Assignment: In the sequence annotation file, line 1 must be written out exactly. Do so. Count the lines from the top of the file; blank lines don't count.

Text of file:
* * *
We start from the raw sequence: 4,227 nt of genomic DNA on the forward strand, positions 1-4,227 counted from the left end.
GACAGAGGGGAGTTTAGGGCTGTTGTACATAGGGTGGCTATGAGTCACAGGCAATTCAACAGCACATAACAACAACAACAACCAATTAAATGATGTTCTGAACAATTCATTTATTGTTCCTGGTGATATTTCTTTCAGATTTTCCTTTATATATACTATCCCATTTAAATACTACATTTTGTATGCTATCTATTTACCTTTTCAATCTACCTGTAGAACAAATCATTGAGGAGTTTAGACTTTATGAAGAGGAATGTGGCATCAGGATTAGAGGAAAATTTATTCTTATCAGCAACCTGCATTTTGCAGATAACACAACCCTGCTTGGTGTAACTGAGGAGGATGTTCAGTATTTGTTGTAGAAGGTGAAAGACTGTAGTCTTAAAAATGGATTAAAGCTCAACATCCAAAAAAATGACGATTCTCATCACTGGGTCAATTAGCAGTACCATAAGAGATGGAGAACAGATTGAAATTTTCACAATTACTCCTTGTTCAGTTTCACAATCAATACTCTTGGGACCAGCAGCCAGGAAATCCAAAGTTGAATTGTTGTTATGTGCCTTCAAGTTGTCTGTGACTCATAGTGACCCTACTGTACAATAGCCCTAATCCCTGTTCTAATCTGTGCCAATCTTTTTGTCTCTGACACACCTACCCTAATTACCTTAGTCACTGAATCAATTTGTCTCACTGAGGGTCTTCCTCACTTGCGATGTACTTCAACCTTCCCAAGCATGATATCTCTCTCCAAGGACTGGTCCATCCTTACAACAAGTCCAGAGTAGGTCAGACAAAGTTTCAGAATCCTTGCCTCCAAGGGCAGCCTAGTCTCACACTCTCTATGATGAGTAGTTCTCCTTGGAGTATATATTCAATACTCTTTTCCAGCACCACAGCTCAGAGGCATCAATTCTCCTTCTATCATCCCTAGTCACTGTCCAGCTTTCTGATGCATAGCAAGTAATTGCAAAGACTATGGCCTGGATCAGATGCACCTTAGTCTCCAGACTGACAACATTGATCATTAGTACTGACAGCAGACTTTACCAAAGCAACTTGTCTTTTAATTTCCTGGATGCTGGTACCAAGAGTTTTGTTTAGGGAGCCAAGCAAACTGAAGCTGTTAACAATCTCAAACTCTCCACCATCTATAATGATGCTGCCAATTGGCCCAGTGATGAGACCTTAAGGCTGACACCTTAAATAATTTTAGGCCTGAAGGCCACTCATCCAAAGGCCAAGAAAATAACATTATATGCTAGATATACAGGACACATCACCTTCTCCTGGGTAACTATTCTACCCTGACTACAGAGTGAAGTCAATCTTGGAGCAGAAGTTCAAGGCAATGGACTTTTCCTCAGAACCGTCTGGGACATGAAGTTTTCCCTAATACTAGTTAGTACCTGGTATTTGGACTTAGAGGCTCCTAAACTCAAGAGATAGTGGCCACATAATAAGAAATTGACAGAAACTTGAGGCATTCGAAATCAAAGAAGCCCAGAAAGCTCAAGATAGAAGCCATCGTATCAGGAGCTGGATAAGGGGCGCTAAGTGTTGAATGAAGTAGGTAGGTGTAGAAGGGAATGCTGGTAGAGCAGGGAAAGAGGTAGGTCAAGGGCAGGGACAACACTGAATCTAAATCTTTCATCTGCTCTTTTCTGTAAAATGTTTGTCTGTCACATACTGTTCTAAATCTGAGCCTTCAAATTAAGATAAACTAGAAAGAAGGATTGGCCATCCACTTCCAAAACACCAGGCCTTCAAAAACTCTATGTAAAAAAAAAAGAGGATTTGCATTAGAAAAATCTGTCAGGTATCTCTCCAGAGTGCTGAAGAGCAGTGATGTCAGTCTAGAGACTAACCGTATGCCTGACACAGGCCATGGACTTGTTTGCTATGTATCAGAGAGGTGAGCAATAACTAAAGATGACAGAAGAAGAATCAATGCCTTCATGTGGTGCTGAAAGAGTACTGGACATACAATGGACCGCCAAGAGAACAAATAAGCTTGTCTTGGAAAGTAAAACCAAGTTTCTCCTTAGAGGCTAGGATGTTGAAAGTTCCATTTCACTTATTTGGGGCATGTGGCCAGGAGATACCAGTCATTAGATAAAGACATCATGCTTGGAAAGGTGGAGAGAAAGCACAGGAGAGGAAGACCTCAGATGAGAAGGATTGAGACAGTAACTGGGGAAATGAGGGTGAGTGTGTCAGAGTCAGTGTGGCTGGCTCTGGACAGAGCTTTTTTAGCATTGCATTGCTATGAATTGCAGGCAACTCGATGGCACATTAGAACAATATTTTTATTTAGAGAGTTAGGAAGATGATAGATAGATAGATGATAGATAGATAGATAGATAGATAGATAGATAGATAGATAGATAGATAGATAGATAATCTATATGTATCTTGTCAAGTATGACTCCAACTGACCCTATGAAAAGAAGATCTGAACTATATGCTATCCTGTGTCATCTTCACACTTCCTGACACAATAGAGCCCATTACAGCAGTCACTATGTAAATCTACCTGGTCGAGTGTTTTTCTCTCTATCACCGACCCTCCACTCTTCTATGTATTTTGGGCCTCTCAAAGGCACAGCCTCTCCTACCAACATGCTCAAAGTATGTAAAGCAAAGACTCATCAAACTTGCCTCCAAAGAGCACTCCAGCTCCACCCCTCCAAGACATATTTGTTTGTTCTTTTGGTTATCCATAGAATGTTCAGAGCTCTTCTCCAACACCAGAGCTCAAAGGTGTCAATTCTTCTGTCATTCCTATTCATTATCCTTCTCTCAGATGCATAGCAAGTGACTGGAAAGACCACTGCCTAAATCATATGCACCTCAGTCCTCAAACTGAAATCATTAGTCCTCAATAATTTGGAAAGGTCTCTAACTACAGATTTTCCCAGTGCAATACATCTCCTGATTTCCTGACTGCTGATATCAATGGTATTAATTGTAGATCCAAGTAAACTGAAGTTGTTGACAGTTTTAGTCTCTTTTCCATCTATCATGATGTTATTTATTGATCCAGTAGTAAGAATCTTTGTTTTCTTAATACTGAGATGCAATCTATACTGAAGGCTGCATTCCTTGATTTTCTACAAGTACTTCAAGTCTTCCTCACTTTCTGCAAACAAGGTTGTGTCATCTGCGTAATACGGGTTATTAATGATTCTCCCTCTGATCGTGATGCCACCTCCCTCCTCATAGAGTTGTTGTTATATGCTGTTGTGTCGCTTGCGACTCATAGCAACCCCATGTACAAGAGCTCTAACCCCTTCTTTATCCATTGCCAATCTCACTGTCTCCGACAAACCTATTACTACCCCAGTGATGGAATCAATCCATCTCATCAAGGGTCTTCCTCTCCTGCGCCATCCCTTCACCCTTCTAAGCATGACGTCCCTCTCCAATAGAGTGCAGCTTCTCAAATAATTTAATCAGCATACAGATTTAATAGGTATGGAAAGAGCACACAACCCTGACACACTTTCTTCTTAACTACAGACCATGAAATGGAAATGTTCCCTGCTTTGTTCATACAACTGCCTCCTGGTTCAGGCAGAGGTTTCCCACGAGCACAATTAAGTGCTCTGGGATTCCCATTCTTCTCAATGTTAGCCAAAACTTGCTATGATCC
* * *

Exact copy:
We start from the raw sequence: 4,227 nt of genomic DNA on the forward strand, positions 1-4,227 counted from the left end.